Through the presentation of different case studies, the potentialities, methods of investigation, problems and the most suitable solutions in relation to different archaeological and geographical contexts will be analyzed. Furthermore, the importance of a diachronic, holistic and multidisciplinary approach will be strongly promoted, including discussion of the possibilities offered by subsidiary disciplines, such as geology, geomorphology and other sciences, as well as the involvement of other specialists.

A special emphasis will be given to non-invasive methods of exploration and mapping of subsoil and landscape, such as field walking surveys, remote sensing techniques, aerial photography and geophysical prospections. In all cases, methods and practices will be considered in relation to different environmental, topographical and archaeological conditions and problems.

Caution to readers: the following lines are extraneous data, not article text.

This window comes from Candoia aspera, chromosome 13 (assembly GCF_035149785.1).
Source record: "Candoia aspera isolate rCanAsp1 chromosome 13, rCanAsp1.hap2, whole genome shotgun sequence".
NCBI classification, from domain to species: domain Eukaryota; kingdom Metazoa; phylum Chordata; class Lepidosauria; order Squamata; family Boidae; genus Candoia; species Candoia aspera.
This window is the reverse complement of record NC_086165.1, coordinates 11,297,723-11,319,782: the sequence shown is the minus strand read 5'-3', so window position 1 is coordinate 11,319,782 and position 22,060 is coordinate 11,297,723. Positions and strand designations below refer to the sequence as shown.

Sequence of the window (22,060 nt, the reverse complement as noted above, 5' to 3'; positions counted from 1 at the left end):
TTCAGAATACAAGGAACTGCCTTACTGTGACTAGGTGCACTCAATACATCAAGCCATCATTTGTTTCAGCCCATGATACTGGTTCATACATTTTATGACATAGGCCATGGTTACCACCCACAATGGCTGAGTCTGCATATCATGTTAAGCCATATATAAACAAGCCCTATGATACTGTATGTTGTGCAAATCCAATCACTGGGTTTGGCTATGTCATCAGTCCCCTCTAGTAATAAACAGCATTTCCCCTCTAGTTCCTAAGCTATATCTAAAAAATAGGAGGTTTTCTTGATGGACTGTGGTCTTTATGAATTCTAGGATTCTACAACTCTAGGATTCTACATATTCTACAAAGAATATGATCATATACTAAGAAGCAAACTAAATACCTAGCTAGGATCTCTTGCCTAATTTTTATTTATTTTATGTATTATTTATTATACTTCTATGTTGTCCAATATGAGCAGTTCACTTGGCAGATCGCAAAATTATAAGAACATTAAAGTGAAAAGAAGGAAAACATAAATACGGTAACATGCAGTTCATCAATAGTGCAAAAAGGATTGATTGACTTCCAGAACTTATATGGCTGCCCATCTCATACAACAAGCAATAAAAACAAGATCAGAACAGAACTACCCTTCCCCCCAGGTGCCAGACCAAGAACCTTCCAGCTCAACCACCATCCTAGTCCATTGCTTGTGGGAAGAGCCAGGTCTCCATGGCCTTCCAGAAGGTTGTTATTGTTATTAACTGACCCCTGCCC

Recommended readings for students attending classes (to support processing and writing of their individual project):

- B. David, J. Thomas (eds.). Handbook of Landscape Archaeology. Routledge 2012. Limited to pp. 27-43; 365-378; 551-595.

- C. Musson, R. Palmer, S. Campana (eds.). Flights into the past. Aerial Photography, Photo Interpretation and Mapping for Archaeology. Heidelberg, Germany 2013.

- C. Gaffney, J. Gater. Revealing the buried past. Geophysics for Archaeologists. Tempus Publishing Ltd. 2003.  


Students who are not attending will take an oral exam. They will have to prepare two manuals as indicated:

1) B. David, J. Thomas (eds.). Handbook of Landscape Archaeology. Routledge 2012. Limited to pp. 27-84; 365-408; 551-600.

2) And chose one of the following readings:

- M. Johnson. Ideas of landscape. Wiley 2006.

- P. Johnson, M. Millett (eds.). Archaeological Survey and the City. Oxbow Books Ltd. 2012.

- C. Musson, R. Palmer, S. Campana (eds.). Flights into the past. Aerial Photography, Photo Interpretation and Mapping for Archaeology. Heidelberg, Germany 2013.

- S. Campana, S. Piro (eds.). Seeing the Unseen. Geophysics and Landscape Archaeology. CRC Press 2009.

- F. Boschi (ed.). Looking to the Future. Caring for the Past. Preventive Archaeology in Theory and Practice. BUP 2016.

- C. Haselgrove, M. Millett, I. Smith (eds.). Archaeology from the ploughsoil. Study in the collection and interpretation of the field-survey data. Collins Publisher 2007.